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Dizziness and Weakness: Should I Be Worried?

Dizziness and weakness are complex conditions because there is no one particular cause, so it is often very difficult to pinpoint why they are happening and how to treat them. They can be scary because the sufferer is not sure whether or not they should be worried. The fact is, sometimes dizziness and weakness can be a cause of concern, and other times they are completely harmless. Read on to find out more about dizziness and weakness and when you should worry.

Weakness is slightly less common than dizziness

Dizziness

A person is experiencing dizziness when they feel lightheaded or unbalanced, and sometimes it can lead to fainting. Often, this can occur anywhere and so can potentially be quite dangerous - for example, if the person is driving. Even though dizziness can be indicative of something serious, it is most of the time no cause for concern. In fact, for most people, it will only be very occasional, and not dangerous.

Dizziness can occur for a vast number of reasons, some of which are more common, and some of which are rarer. Fortunately, most of the common reasons are not life-threatening and can be treated. Some of these are:

  • A viral illness that affects the ear
  • Migraine
  • Stress
  • Anxiety
  • Drop in blood sugar levels
  • A sudden fall in blood pressure when you suddenly sit or stand up
  • Iron deficiency (i.e., anemia)
  • Hormone imbalance

Unfortunately, less common causes of dizziness can be dangerous and require urgent treatment. These include:

  • Any severe illness or disease that affects the whole body
  • Side effects from certain types of prescription medications, such as antidepressants or blood pressure medication
  • A heart rhythm problem, such as atrial fibrillation
  • Carbon monoxide poisoning
  • Dehydration and heatstroke

There is no way to tell from the dizziness itself whether or not to be worried, but an element of common sense should help you; if the dizziness is sudden, severe, or chronic, see a doctor. However, if it happens only when you stand up suddenly and goes away quickly, for example, then there is no need to panic.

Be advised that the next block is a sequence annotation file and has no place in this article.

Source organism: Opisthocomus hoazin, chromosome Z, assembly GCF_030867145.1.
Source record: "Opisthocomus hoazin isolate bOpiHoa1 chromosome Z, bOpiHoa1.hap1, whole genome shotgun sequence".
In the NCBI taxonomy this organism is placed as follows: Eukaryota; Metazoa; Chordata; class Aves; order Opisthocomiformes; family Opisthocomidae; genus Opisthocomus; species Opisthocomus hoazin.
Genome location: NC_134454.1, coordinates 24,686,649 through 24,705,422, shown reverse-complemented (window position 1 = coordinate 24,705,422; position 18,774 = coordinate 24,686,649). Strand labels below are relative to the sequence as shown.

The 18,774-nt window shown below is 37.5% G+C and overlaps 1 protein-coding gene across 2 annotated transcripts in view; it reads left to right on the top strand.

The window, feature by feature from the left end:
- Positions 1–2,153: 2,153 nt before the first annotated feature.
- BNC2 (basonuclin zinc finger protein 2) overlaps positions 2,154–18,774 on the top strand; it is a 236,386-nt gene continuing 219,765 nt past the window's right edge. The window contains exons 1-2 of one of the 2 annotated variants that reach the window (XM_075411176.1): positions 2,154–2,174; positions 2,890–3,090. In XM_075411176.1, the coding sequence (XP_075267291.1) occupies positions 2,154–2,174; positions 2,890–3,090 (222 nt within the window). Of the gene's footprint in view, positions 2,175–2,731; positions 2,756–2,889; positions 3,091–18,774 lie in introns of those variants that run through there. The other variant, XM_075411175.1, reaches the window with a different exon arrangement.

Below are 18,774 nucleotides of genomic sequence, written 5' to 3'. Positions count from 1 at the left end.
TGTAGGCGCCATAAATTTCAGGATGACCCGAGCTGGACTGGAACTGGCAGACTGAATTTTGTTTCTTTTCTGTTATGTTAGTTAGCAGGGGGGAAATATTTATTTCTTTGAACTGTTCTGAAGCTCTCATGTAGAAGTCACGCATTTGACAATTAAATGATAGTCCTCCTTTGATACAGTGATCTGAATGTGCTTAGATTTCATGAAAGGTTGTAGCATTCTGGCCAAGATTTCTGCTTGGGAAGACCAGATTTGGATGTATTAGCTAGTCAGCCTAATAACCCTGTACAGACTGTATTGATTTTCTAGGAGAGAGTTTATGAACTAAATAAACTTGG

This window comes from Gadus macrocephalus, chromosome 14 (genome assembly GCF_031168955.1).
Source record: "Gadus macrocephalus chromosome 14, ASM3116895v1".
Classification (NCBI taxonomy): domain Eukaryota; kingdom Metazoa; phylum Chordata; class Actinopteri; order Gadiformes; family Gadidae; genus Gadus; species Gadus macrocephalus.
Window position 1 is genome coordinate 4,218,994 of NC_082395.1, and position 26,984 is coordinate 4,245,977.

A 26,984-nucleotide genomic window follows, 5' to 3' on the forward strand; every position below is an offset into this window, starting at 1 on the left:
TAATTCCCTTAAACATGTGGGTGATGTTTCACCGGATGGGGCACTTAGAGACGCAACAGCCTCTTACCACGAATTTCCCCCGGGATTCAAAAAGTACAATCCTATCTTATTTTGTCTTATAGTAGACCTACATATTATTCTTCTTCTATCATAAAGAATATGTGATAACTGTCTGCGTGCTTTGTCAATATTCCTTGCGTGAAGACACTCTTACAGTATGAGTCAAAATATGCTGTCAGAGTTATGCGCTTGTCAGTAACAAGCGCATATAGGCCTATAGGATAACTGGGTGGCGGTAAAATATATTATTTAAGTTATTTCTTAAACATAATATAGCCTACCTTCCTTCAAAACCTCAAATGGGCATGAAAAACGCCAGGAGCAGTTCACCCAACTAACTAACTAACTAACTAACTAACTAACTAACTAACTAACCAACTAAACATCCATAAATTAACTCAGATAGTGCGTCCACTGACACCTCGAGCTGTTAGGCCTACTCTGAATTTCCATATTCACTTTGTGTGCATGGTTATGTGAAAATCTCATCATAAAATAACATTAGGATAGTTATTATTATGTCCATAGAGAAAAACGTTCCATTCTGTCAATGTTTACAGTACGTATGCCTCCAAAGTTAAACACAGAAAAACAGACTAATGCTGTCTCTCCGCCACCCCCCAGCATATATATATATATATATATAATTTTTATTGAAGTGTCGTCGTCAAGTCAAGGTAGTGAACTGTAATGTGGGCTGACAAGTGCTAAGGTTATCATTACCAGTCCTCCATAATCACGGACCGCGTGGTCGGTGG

Weakness

Weakness is a feeling of fatigue, and the sufferer can experience loss of strength either throughout their whole body or in just one part. It normally only lasts a few seconds and can be followed by fainting. Often, the person finds they cannot move a particular part of their body while the weakness is taking hold. Like with dizziness, it can often mean the sufferer feels unsteady, and they might need to lie down until it passes.

As well as the obvious loss of strength, some of the other symptoms of weakness are:

  • Yawning
  • A sudden, clammy sweat
  • Nausea
  • Fast, deep breathing
  • Confusion
  • Lightheadedness

Weakness is slightly less common than dizziness and is more likely to be a cause of worry. If it happens suddenly, it is essential to call the emergency services. Causes include:

  • Influenza
  • Medication side effects
  • Blood loss
  • Stroke

The lists of causes above are not exhaustive, but give you some idea of the more common causes of dizziness and weakness. In short, occasional dizziness on its own is rarely a cause for concern, but if it is coupled with weakness, then it should be taken more seriously. Weakness is more of a reason to worry, and if it occurs suddenly, urgent treatment might be needed. Read more about menopausal dizziness.

10 Tips for Preventing Dizziness during Menopause

Fortunately, there are simple techniques that can prevent dizziness and also ways to control dizziness.

How Hormones Affect Dizziness and Balance

Dizziness or even abrupt vertigo is often thought of as a sign of stomach infections rather than menopause. Learn more about the connection between hormone

Common Causes of Dizziness in Menopausal Women

Dizziness can occur at any age due to circumstances and each individual, but menopausal women tend to experience it more.

Sources:
  • National Health Service UK. (2013). Dizziness (lightheadedness). Retrieved November 14, 2014, from http://www.nhs.uk/conditions/dizziness/pages/introduction.aspx
  • National Health Service UK. (2014). Symptoms of fainting. Retrieved November 14, 2014, from http://www.nhs.uk/Conditions/Fainting/Pages/Symptoms.aspx
  • National Institutes of Health. (2013). Vertigo-associated disorders. Retrieved November 14, 2014, from http://www.nlm.nih.gov/medlineplus/ency/article/001432.htm